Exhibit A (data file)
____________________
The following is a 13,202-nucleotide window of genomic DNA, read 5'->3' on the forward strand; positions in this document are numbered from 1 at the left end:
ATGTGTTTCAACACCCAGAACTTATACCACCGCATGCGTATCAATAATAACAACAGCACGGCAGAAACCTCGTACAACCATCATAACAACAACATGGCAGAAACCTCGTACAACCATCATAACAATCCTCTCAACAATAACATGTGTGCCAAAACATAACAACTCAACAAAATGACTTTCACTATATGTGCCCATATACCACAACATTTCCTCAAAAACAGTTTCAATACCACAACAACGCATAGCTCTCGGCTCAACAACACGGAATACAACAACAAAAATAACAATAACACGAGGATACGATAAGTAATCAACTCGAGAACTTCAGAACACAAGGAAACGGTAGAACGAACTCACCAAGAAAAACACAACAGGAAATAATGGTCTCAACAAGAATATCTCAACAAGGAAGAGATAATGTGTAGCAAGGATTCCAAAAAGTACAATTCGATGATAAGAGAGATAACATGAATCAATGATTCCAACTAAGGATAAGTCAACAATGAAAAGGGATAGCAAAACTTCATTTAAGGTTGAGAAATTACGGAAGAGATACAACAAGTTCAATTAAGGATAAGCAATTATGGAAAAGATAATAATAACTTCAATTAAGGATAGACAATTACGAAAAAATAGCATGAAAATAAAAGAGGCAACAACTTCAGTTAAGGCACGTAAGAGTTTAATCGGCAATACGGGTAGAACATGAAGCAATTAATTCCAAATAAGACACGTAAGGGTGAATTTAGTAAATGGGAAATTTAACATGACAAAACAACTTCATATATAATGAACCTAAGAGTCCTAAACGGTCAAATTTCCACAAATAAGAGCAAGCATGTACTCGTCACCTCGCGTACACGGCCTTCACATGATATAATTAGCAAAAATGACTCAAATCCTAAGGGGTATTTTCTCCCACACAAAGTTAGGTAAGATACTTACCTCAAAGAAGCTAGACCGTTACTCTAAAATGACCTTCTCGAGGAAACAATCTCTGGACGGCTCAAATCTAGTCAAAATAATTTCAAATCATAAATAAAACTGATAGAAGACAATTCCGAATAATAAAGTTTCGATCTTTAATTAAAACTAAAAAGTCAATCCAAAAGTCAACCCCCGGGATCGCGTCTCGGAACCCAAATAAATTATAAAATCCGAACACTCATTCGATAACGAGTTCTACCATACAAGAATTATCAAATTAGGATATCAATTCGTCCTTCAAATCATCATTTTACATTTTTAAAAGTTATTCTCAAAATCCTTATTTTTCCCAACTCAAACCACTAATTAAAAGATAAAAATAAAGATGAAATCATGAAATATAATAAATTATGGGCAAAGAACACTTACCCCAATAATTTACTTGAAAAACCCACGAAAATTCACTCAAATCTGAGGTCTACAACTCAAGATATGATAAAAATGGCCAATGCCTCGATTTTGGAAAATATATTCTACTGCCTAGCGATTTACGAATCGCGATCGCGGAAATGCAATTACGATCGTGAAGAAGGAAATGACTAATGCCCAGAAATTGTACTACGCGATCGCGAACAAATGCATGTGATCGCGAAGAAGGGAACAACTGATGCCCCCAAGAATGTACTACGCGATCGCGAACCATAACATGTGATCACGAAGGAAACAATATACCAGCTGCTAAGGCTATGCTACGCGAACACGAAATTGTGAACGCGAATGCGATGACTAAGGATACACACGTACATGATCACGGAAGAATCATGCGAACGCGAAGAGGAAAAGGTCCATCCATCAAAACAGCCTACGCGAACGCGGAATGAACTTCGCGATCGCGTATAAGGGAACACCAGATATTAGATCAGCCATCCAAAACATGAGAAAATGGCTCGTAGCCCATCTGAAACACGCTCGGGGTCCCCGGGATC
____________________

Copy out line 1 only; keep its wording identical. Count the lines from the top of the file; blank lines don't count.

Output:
The following is a 13,202-nucleotide window of genomic DNA, read 5'->3' on the forward strand; positions in this document are numbered from 1 at the left end: